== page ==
The predominance of types I, II, and III among isolates collected worldwide could be the result of the species having undergone a recent population bottleneck out of which only a few highly related clones have emerged. For one of the most common protozoan parasites on Earth (at least in terms of warm-blooded vertebrates), it is hard to imagine such a bottleneck arising through chance environmental factors. Instead, our data support the theory that today's most prevalent strains comprise remarkably successful, recombinant genotypes that rapidly and effectively came to dominate the niches examined.

Strains possessing different genotypes from the three predominant lineages have been reported (5, 6, 9, 29). These latter “rare” strains, isolated primarily from exotic species or geographically remote regions, might collectively represent a panmictic, diverse gene pool on which the species relies for its ability to expand into new niches. To examine this hypothesis and to determine the extent of the genetic complexity embodied by these rare strains, we sequenced genes from 10 additional isolates, each of which possess novel genotypes as determined by isoenzyme analyses (6,29). Five antigenic loci (SAG1, SAG2A,SAG3, SAG4, BSR4) were selected, and sequencing of polymerase chain reaction (PCR)–amplified genomic DNA from these latter strains (∼50 kb in total) shows that for half of these rare strains (TONT, SSI, P80, P89, and ELG), the A and E allelic classes are the only ones identified, except that in these strains, they exist in some new, shuffled combination relative to types I, II, and III (Fig. 1B). This is consistent with these rare strains being recombinants between types I, II, and III, and/or the less successful sibling progeny or cousins from the mating(s) that gave rise to the three archetypal lineages.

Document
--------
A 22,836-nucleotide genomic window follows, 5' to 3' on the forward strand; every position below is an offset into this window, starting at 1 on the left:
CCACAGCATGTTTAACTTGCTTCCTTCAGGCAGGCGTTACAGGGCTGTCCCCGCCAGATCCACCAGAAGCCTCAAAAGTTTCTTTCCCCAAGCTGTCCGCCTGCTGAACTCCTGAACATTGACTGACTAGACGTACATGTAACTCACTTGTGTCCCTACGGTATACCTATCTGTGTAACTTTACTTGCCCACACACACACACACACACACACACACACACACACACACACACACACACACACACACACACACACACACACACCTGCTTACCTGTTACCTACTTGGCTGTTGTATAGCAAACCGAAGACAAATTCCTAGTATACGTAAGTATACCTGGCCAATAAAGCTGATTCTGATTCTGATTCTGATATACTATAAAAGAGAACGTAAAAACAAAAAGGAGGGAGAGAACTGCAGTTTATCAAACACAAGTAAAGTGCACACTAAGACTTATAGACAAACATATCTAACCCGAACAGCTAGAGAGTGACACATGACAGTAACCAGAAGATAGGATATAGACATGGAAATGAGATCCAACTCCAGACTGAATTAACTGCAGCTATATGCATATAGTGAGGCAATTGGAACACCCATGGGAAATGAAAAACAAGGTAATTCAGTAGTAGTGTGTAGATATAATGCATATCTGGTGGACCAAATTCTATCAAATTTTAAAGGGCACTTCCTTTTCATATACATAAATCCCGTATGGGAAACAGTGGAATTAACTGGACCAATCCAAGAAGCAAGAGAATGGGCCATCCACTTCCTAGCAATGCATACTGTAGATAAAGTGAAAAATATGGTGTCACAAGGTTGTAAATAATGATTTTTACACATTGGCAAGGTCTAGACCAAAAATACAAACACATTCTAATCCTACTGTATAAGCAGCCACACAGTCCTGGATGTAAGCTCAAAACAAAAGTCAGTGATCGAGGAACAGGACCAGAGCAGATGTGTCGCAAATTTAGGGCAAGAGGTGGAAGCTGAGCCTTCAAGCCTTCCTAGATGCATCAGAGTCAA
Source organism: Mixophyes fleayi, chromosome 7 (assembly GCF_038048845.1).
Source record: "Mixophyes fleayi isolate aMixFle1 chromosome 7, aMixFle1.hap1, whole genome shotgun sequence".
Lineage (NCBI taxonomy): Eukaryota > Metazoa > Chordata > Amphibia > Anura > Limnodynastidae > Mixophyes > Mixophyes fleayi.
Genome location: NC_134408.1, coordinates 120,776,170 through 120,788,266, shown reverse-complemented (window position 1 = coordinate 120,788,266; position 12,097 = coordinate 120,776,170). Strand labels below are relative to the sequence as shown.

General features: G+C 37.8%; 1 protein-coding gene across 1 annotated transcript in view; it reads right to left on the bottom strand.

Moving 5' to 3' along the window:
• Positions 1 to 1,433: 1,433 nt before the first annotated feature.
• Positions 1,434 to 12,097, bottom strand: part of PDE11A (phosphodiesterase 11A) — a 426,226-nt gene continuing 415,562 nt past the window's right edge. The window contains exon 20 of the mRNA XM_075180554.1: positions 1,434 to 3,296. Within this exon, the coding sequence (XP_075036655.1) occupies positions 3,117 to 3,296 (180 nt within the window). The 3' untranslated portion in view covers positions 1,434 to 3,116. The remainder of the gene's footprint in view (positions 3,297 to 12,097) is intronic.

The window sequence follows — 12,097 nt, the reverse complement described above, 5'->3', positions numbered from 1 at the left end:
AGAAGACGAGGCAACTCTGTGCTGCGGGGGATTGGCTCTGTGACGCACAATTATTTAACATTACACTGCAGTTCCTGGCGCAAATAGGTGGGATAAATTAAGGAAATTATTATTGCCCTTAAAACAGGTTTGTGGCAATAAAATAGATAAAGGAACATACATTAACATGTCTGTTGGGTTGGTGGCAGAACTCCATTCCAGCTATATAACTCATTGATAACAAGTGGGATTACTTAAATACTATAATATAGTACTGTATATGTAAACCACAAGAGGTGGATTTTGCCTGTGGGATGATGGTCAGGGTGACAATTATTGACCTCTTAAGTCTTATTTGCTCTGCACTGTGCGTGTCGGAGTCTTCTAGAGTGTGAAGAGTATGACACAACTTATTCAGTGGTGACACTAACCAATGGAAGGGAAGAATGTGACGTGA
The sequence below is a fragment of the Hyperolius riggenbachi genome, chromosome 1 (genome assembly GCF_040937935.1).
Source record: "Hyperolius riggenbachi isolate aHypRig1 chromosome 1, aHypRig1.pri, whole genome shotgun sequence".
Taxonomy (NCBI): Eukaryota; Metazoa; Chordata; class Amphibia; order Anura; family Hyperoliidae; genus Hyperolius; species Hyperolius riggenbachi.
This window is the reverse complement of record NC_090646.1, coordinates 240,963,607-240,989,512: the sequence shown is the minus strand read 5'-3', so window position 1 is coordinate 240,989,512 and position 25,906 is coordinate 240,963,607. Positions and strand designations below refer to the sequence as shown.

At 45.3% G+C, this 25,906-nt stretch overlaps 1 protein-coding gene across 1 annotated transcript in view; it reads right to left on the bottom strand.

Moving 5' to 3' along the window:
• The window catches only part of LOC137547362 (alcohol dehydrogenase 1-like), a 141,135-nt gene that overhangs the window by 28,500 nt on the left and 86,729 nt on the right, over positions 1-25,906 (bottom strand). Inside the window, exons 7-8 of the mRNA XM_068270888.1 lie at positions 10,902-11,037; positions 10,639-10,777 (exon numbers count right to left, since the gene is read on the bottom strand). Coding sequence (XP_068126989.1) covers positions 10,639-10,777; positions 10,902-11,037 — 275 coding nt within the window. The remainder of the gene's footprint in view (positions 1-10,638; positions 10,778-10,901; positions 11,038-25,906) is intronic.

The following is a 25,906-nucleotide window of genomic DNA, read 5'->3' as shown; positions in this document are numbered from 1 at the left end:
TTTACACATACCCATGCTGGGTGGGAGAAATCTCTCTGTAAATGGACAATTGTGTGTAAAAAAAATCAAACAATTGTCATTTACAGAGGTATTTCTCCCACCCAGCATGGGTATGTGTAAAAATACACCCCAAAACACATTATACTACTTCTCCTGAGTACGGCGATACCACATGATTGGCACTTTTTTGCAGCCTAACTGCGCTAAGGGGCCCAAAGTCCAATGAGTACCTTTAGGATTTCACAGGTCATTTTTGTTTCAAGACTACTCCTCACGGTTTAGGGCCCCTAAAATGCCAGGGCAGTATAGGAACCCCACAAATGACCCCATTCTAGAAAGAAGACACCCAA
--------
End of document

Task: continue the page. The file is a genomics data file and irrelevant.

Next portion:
For the remaining five strains (RUB, MAS, CASTELLS, VAND, and COUGAR), the A and E allelic classes again predominate, but examples of a truly novel allele (i.e., >0.5% polymorphism from either A or E) were also found at some of the loci examined (Fig. 1B). Inclusion of these more “exotic” isolates in the phylogenetic analyses, however, still clustered the vast majority of alleles (with the exception of some from MAS and COUGAR) into the same two distinct lineages even though their inclusion sometimes obscured the strict dichotomy. At the most polymorphic locus, BSR4, 21 different single-nucleotide polymorphisms were detected in these five strains (i.e., compared to the A or E alleles), and the majority of these polymorphisms (17 of 21) were possessed by the two most divergent strains: COUGAR and MAS (Fig. 1B). The COUGAR allele clearly shares a common ancestry with the A allele, and the VAND allele is closest to the E allele (Fig. 1B). The alleles in RUB and CASTELLS appear to be chimeric between A and E, but evolution of their sequence can be envisaged by genetic drift. For MAS, however, the most parsimonious explanation for the relationship between alleles at this locus requires meiotic recombination. In the related apicomplexan parasite Plasmodium falciparum, the demonstration of high-frequency intragenic recombination at antigenic loci exists as a powerful example of genetic sex driving the evolution of diversity among alleles (30–32). These results show that although drifted or chimeric alleles do exist in the most exotic strains at the most variable loci, the dimorphic trend is generally still observed and thus, even the exotic strains seem to derive from intermixing between the proposed two ancestral lineages.